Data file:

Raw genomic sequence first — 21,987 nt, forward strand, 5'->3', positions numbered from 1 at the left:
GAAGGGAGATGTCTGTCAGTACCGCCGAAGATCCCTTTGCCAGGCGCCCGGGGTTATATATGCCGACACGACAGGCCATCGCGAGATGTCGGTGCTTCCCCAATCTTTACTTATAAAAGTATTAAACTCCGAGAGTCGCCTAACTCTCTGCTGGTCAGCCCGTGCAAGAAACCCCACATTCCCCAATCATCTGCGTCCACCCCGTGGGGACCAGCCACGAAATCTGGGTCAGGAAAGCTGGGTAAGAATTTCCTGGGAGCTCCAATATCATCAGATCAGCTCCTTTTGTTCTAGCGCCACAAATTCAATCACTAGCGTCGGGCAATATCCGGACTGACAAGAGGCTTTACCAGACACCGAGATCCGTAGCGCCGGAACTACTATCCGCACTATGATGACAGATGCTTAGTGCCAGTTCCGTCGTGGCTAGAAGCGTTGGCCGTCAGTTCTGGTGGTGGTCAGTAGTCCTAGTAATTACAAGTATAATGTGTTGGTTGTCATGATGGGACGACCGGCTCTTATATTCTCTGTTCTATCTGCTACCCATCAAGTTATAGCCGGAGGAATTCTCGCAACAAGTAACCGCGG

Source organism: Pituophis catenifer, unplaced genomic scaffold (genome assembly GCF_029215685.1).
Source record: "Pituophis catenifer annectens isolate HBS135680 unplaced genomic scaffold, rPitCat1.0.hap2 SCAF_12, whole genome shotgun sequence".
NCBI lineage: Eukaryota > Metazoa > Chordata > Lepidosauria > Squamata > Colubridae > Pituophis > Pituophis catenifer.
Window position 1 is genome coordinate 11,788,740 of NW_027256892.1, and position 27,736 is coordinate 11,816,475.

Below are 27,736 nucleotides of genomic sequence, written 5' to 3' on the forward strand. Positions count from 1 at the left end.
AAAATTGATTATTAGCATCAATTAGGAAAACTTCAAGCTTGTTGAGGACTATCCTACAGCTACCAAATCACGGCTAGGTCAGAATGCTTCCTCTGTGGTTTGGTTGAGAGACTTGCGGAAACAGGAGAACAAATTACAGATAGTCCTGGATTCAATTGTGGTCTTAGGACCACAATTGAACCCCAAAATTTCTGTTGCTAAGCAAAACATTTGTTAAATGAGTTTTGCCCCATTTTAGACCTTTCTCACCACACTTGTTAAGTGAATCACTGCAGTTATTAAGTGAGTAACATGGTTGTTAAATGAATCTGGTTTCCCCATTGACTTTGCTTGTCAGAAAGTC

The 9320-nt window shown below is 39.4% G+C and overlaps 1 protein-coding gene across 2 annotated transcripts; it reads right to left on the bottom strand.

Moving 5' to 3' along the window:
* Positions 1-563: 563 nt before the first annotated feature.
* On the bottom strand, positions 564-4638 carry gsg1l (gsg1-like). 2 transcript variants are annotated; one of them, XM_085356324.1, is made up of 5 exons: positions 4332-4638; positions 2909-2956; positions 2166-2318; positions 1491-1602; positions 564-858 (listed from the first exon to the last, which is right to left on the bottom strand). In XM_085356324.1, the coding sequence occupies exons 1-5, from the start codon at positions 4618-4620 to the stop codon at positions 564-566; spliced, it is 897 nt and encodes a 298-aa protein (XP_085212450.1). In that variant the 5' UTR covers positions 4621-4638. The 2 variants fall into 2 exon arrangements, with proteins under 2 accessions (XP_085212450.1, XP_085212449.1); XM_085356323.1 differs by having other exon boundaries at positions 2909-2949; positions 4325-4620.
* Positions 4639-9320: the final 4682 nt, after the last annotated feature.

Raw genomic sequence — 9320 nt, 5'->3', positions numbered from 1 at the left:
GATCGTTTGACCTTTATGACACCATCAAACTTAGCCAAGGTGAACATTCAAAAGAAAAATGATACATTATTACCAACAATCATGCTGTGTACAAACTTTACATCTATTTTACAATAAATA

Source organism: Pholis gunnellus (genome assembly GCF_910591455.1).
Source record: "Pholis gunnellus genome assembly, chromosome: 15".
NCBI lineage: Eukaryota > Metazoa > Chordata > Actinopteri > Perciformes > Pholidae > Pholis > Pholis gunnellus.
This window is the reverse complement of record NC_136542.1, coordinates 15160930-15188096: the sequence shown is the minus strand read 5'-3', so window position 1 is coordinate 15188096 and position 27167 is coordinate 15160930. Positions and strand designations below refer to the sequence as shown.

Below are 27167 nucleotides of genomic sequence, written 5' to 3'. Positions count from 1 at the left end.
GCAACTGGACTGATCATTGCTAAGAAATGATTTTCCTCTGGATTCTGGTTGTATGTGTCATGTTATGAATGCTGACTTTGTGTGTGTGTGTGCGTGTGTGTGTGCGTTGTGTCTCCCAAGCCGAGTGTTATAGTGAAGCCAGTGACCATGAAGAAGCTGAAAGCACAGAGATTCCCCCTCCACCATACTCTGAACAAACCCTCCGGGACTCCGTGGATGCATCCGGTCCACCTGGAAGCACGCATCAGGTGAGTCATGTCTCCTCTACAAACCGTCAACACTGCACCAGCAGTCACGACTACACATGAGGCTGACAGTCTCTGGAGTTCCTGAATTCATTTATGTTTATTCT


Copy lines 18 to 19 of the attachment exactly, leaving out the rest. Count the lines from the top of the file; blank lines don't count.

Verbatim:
NCBI lineage: Eukaryota > Metazoa > Chordata > Actinopteri > Perciformes > Pholidae > Pholis > Pholis gunnellus.
This window is the reverse complement of record NC_136542.1, coordinates 15160930-15188096: the sequence shown is the minus strand read 5'-3', so window position 1 is coordinate 15188096 and position 27167 is coordinate 15160930. Positions and strand designations below refer to the sequence as shown.